“It is only through labor and painful effort, by grim energy and resolute courage, that we move on to better things.” ~ Theodore Roosevelt
Hazelton . . .
It had been years since Travis had been in the Riverbrook neighborhood. The tree lined streets, immaculately kept lawns and architecture styles brought back memories of a different era, an era when life was less complicated and less harem scarem. Family dinners were anticipated not skipped, Sunday church services were a requirement, and families gathered at the dining room table for dinner to share ideas and talk about their accomplishments and failures.
Clarke Kitterman’s charming cottage-style house looked very much like Travis’ childhood home, a home that had been filled with love. His parents, brother and sister were all gone, but memories of their good and bad times lingered on.
Travis sat in his car watching two young boys playing catch in the side yard of the house directly across the street from the Kitterman home. As he watched, he reflected back to the days when he and his brother were inseparable. Some of his happiest memories were spent playing catch with his brother Tom. Tom dreamed about playing baseball in the majors, and Travis never doubted that his big brother’s dream would be realized.
Next door, two girls were playing hopscotch. He was amazed that a favorite sidewalk game from the past was still being played. In some heavily populated areas, afterschool activities were restricted to indoor gyms and recreation centers. Pick up football and baseball games in the neighbor’s front yard were rare and “hide and seek” and “kick the can” were long forgotten activities. The majority of the young people today were more interested in electronics than physical activity.
Norman Rockwell would have loved Kitterman’s neighborhood. He might have even chosen one of Riverbrook’s quiet streets for a painting that depicted the best of American life.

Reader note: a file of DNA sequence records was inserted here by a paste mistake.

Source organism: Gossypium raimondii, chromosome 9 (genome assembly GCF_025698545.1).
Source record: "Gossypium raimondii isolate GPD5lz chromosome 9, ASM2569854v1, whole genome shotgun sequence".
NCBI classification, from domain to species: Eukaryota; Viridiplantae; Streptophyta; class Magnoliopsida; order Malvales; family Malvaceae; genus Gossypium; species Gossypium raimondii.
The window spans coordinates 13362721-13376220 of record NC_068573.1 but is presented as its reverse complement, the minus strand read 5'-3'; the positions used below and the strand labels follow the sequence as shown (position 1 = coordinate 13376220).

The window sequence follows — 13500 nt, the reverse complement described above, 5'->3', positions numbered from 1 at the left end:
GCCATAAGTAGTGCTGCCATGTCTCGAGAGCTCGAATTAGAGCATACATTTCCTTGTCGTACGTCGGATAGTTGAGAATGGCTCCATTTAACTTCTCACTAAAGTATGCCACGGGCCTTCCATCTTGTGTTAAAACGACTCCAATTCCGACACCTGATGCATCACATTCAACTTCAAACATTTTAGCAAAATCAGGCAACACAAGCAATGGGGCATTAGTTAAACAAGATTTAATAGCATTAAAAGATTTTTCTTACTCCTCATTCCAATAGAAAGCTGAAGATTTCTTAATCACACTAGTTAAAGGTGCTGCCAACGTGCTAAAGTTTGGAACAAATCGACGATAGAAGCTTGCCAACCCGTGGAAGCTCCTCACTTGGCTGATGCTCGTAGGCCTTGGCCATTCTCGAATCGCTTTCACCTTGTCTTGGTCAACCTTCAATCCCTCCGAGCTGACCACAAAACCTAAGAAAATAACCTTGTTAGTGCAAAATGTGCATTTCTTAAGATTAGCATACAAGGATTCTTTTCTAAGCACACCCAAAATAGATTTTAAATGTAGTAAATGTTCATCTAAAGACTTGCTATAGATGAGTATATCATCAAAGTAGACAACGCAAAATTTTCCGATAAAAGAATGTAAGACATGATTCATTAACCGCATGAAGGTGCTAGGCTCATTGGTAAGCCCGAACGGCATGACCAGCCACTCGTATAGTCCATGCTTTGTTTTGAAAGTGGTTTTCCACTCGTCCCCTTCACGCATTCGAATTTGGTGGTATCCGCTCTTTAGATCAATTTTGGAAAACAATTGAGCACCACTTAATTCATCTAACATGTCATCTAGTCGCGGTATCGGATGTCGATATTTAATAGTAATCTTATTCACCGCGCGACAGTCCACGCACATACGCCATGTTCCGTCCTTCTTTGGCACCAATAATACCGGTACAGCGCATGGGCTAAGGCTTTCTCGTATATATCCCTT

The homeowners in the neighborhood were either terrific gardeners or they employed lawn services. Even though Labor Day was right around the corner, the majority of the lawns were a rich shade of green and the flower beds were bursting with color.
Travis brushed aside his memories, and reread a bio of Kitterman that had appeared in the Hazelton Times. As he strolled up to the Kitterman’s front door, he said a silent prayer that Kitterman was an innocent man. Moments after he knocked, a young girl of about ten flung the door open.
Her gaze was direct and questioning. “Who are you?”
Travis grinned. “Hi. My name is Travis Silverstein. I would appreciate it if you would tell your dad that a retired police officer would like a moment of his time.”
She frowned. “I’m Andrea. Do you want to talk to my Dad about one of his students?”
“No, I have questions about an old friend of his. I don’t want to interfere with your family time, so I promise that I won’t keep him long. It’s important that I speak to him.”
“Well . . . he’s mulching the flower beds in the back yard.” She pointed to a gate to her left. “I can tell him, but you can go through that gate out to the back if you want. I have a music lesson in an hour. It’s his turn to take me. Will you remind him for me?”
“Thank you, Andrea. And, I will remind your dad.”
When Travis rounded the corner of the house, a tall slim, slightly balding man in jeans glanced his way and frowned, “Can I help you?”
“Principal Kitterman, my name is Travis Silverstein.” He held out his credentials for Kitterman to see. “In the course of a recent investigation, your name came up. I can see that you’re busy, but I would appreciate a few minutes of your time.”
Kitterman lowered the load of mulch to the ground and wiped his hands on his well-worn jeans. “I think that we should talk in my office.” He led Travis to a door at the side of the garage. “It’s not unusual for a student with problems to show up at my front door. Our home is small with little or no privacy. I solved the dilemma by putting my office in the garage.”
He opened the door and motioned Travis to one of the strait back chairs in the small office. He washed his hands in a small sink before taking two bottles of water out of the apartment sized refrigerator. “I don’t know about you, but I’m parched.”
Travis accepted the water bottle, but remained silent. Without knowing Kitterman’s temperament, he had no way of knowing what kind of firestorm his questions would ignite. One thing seemed clear. His appearance wasn’t totally unexpected.
Kitterman took a long swallow and then put the bottle on the desk. “To my recollection, none of my students are currently involved in an investigation. So . . . why are you here?
“I’m not here to talk about one of your students, Clarke. I’m here to ask about your relationship with Maddie Sorenson.”